Disulfide-bond-forming proteins (Dsbs) play a crucial role in the pathogenicity of many Gram-negative bacteria. Disulfide-bond-forming protein A (DsbA) catalyzes the formation of the disulfide bonds necessary for the activity and stability of multiple substrate proteins, including many virulence factors. Hence, DsbA is an attractive target for the development of new drugs to combat bacterial infections. Here, two fragments, bromophenoxy propanamide (1) and 4-methoxy-N-phenylbenzenesulfonamide (2), were identified that bind to DsbA from the pathogenic bacterium Burkholderia pseudomallei, the causative agent of melioidosis. The crystal structures of oxidized B. pseudomallei DsbA (termed BpsDsbA) co-crystallized with 1 or 2 show that both fragments bind to a hydrophobic pocket that is formed by a change in the side-chain orientation of Tyr110. This conformational change opens a `cryptic’ pocket that is not evident in the apoprotein structure. This binding location was supported by 2D-NMR studies, which identified a chemical shift perturbation of the Tyr110 backbone amide resonance of more than 0.05 p.p.m. upon the addition of 2 mM fragment 1 and of more than 0.04 p.p.m. upon the addition of 1 mM fragment 2. Although binding was detected by both X-ray crystallography and NMR, the binding affinity (Kd) for both fragments was low (above 2 mM), suggesting weak interactions with BpsDsbA. This conclusion is also supported by the crystal structure models, which ascribe partial occupancy to the ligands in the cryptic binding pocket. Small fragments such as 1 and 2 are not expected to have a high energetic binding affinity due to their relatively small surface area and the few functional groups that are available for intermolecular interactions. However, their simplicity makes them ideal for functionalization and optimization. The identification of the binding sites of 1 and 2 to BpsDsbA could provide a starting point for the development of more potent novel antimicrobial compounds that target DsbA and bacterial virulence.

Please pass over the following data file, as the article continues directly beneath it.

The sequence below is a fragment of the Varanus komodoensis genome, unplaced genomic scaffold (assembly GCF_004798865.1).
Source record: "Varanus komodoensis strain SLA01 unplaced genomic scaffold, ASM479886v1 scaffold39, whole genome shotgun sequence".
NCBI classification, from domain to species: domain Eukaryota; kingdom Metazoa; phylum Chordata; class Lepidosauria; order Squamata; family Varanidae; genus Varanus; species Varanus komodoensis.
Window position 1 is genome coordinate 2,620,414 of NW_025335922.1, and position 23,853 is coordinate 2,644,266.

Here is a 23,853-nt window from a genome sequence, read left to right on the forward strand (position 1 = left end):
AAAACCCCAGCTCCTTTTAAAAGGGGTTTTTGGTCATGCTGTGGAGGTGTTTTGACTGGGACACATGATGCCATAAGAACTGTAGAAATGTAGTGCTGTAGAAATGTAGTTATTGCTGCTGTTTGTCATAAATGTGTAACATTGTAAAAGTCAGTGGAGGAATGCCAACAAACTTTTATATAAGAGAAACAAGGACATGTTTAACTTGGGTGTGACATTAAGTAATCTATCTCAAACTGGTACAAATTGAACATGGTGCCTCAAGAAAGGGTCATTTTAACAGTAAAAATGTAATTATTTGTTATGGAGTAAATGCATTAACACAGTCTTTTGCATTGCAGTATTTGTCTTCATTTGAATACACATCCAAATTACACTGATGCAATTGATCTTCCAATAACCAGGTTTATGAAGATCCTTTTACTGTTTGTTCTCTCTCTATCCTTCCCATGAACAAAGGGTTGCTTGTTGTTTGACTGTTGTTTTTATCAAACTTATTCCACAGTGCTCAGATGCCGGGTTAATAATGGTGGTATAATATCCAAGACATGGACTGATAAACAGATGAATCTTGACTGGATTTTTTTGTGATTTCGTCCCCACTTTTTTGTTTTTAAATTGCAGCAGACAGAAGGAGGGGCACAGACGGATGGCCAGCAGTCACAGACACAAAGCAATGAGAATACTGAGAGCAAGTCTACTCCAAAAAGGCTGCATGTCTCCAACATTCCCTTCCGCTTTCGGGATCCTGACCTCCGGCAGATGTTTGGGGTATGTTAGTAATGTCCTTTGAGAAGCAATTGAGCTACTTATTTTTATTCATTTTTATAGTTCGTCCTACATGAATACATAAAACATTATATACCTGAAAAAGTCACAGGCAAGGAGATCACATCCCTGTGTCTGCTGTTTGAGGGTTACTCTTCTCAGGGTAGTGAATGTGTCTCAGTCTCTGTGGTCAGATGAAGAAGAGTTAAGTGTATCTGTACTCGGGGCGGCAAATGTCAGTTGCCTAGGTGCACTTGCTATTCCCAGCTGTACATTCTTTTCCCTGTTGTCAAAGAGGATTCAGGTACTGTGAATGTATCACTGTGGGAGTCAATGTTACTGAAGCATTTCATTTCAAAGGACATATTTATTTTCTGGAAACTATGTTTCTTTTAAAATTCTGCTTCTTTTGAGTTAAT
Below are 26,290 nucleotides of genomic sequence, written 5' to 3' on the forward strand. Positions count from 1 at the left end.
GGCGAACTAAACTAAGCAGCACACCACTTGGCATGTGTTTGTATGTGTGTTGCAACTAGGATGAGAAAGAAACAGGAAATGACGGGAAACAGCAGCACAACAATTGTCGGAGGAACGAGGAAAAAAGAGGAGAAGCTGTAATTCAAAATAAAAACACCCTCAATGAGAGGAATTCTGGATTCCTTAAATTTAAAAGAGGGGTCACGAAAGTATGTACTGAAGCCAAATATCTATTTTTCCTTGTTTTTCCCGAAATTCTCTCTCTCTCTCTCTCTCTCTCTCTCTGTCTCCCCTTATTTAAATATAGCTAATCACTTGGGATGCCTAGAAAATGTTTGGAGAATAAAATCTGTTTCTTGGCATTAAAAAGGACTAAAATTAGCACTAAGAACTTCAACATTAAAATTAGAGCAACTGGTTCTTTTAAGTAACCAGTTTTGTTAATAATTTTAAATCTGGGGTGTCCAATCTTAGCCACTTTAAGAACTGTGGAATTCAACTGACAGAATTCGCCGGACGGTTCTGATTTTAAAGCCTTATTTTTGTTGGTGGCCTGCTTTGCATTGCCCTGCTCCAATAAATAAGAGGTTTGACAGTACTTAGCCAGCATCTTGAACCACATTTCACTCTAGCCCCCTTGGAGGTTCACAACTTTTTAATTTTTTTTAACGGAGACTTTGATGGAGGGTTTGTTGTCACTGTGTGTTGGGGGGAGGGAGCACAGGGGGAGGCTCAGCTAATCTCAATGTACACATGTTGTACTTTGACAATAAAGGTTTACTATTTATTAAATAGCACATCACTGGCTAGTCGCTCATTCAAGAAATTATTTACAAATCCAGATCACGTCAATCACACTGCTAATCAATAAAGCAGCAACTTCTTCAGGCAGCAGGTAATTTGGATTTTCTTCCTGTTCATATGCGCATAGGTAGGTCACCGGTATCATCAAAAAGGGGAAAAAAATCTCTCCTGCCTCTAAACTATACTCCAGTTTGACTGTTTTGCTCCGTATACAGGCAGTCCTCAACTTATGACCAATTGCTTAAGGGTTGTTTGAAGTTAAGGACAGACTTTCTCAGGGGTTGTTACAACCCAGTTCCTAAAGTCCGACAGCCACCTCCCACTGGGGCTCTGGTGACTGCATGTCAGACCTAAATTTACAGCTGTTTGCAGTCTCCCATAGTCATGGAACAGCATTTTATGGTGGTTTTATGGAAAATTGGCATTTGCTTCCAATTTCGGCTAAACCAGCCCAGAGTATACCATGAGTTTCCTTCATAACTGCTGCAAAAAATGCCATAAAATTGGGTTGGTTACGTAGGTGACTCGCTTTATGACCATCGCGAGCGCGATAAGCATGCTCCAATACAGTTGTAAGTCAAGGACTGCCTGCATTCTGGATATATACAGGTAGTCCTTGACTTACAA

Read the full article here.